California All But Legalizes Shoplifting
A new bill passed by the California State Senate last week aims to protect employees by making it illegal for businesses to mandate that employees confront shoplifters. Introduced by State Sen. Dave Cortese (D-Cupertino), Senate Bill 553 will enhance workplace safety and add more prevention measures to address violence at work. It is now awaiting approval by the California State Assembly and the governor’s signature to become law on January 1, 2024. In addition to workplace safety measures, if you are facing employment discrimination issues, seeking employment discrimination help from lawyers can provide guidance and support in protecting your rights and pursuing legal remedies.
“What we’re saying in the bill is, it’s not ok for an employer to take a rank and file worker, somebody whose job is really something else, a reporter for example, and say ‘hey if there’s an intruder, we’re going to deputize you. You’ll be the one to intervene.’ People get hurt and oftentimes killed that way,” Cortese told KTVU.
The new bill would prevent companies from making their employees confront active shooters or shoplifters. This comes at a time when crime rates in retail stores are on the rise due to recent criminal justice reforms. Many stores are experiencing reduced profits as a result of theft, particularly organized retail crime, and incidents of violence are also becoming more common. This has led store owners to demand stronger measures to prevent these crimes from occurring.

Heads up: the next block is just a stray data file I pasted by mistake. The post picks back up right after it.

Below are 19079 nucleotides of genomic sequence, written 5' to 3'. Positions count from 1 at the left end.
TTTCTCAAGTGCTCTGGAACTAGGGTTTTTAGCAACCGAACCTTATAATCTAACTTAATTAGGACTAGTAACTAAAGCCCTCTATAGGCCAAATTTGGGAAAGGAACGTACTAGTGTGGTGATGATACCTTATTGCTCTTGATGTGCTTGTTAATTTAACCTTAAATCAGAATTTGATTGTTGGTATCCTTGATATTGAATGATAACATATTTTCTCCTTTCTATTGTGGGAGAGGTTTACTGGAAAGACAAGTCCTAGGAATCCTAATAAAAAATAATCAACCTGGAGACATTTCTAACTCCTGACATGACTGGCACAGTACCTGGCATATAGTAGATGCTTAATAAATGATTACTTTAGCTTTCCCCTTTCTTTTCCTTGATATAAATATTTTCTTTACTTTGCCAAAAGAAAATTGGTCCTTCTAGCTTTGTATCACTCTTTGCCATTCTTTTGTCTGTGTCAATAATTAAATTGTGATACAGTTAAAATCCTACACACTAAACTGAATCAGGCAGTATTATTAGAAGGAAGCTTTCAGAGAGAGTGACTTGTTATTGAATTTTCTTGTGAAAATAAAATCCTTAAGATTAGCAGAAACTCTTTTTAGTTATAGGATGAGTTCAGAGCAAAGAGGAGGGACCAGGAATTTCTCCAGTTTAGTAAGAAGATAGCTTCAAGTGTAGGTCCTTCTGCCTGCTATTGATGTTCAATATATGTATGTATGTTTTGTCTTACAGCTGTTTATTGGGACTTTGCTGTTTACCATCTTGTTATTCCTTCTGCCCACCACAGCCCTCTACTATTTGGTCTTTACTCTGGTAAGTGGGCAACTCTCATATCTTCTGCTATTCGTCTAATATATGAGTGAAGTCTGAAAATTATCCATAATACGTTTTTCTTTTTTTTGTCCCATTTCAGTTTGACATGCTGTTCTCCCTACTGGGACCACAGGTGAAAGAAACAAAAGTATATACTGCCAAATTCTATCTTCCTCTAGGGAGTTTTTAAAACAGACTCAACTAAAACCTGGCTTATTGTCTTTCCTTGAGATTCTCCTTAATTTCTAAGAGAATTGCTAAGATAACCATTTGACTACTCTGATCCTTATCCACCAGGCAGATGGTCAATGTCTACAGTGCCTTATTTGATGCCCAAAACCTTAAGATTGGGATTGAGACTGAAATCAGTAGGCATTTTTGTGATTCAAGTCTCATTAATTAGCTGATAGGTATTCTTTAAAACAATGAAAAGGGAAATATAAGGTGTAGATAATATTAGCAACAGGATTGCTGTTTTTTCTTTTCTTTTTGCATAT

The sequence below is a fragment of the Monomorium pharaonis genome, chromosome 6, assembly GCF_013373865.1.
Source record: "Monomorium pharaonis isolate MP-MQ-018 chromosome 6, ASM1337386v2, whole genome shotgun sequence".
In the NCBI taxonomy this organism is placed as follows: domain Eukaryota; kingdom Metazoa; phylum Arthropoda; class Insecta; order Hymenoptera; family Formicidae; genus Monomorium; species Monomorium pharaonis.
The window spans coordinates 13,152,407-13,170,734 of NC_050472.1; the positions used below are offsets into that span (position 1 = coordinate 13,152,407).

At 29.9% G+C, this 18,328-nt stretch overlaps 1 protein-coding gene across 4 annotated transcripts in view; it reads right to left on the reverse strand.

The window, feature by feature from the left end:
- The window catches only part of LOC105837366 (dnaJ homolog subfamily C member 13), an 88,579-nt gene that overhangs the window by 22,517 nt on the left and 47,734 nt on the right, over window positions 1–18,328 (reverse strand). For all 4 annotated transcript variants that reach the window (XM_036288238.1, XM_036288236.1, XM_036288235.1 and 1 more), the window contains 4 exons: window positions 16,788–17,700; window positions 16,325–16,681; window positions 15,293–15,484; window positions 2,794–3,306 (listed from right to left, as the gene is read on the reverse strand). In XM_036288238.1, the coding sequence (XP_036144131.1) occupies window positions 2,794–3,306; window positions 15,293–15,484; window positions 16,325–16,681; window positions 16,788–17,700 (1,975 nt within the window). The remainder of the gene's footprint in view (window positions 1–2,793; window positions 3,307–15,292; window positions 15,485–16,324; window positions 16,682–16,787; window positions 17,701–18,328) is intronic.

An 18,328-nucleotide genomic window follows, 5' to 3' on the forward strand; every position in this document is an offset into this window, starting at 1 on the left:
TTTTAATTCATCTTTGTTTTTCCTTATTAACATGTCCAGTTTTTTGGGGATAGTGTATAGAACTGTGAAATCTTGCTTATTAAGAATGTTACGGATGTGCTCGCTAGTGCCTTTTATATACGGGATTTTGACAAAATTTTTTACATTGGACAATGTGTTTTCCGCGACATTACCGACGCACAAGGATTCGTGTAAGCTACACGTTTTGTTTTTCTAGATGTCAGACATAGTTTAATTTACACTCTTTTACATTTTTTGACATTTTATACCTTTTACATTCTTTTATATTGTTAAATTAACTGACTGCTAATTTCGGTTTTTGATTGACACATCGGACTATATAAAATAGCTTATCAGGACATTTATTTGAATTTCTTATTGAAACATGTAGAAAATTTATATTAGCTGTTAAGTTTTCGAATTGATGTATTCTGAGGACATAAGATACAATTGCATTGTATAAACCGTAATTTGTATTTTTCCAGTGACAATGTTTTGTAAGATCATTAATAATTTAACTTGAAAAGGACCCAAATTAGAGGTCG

According to Crosstown, there were 6,414 reported instances of shoplifting in 2022 in Los Angeles alone.
There has been a significant rise in theft incidents since August 2022 until the first two months of 2023. Department stores have been the most affected, with 1,503 shoplifting cases reported according to data from the Los Angeles Police Department (LAPD). Clothing stores are the second most affected category, with 803 theft incidents reported. These incidents have led to significant economic losses for retailers, causing store closures and security adjustments.
Around two weeks later, 24-year-old Banko Brown was shot and killed after a scuffle with a security guard in a San Francisco Walgreens. Still, over 50 organizations, including the California Retailers Association, (CRA) don’t support the bill.
“This bill goes way too far, number one, where I think it will open the doors even wider for people to come in and steal from our stores. Number two, Cal OSHA has been working on regulations for the past few years that all industries have been engaged in. We’d like to see Cal OSHA processes continue because we have been working with them,” said Rachel Michelin, CRA president and CEO.
The CRA says if SB 553 becomes law, it will need to apply to all industries and not just retail. They also say most retailers already prohibit regular employees from approaching anyone about stolen merchandise and have some employees who are trained in theft prevention.
“It says no employee can approach someone who is shoplifting. So even if someone is trained on how to deter someone from doing that, now they’re not allowed to approach someone. So, what does that mean? We are opening up the door to allow people to walk into stores, steal and walk out,” Michelin said.
Cortese says there may be some adjustments made to the bill as it heads to assembly policy committees. The bill has already passed the State Senate.